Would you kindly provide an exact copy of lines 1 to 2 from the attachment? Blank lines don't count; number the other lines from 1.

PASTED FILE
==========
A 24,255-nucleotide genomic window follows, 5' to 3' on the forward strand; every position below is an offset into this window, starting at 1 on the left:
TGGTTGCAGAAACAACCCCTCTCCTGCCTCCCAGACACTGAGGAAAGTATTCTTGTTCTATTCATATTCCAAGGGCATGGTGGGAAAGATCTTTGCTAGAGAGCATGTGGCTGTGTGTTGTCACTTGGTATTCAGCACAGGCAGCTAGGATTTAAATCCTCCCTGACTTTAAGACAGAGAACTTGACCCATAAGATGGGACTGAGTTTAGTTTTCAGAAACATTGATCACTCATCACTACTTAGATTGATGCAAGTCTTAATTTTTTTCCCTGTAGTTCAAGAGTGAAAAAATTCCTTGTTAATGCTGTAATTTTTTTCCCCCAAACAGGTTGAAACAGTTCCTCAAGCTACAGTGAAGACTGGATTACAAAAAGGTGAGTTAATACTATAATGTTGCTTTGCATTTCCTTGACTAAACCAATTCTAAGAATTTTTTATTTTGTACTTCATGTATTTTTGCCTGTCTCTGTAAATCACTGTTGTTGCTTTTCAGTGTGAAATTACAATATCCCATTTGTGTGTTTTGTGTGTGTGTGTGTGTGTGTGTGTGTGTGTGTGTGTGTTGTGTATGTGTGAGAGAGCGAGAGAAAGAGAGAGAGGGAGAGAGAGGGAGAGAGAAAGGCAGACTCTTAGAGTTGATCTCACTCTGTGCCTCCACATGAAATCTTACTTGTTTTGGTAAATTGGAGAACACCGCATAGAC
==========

A 24,255-nucleotide genomic window follows, 5' to 3' on the forward strand; every position below is an offset into this window, starting at 1 on the left:
TGGTTGCAGAAACAACCCCTCTCCTGCCTCCCAGACACTGAGGAAAGTATTCTTGTTCTATTCATATTCCAAGGGCATGGTGGGAAAGATCTTTGCTAGAGAGCATGTGGCTGTGTGTTGTCACTTGGTATTCAGCACAGGCAGCTAGGATTTAAATCCTCCCTGACTTTAAGACAGAGAACTTGACCCATAAGATGGGACTGAGTTTAGTTTTCAGAAACATTGATCACTCATCACTACTTAGATTGATGCAAGTCTTAATTTTTTTCCCTGTAGTTCAAGAGTGAAAAAATTCCTTGTTAATGCTGTAATTTTTTTCCCCCAAACAGGTTGAAACAGTTCCTCAAGCTACAGTGAAGACTGGATTACAAAAAGGTGAGTTAATACTATAATGTTGCTTTGCATTTCCTTGACTAAACCAATTCTAAGAATTTTTTATTTTGTACTTCATGTATTTTTGCCTGTCTCTGTAAATCACTGTTGTTGCTTTTCAGTGTGAAATTACAATATCCCATTTGTGTGTTTTGTGTGTGTGTGTGTGTGTGTGTGTGTGTGTGTGTGTGTTGTGTATGTGTGAGAGAGCGAGAGAAAGAGAGAGAGGGAGAGAGAGGGAGAGAGAAAGGCAGACTCTTAGAGTTGATCTCACTCTGTGCCTCCACATGAAATCTTACTTGTTTTGGTAAATTGGAGAACACCGCATAGAC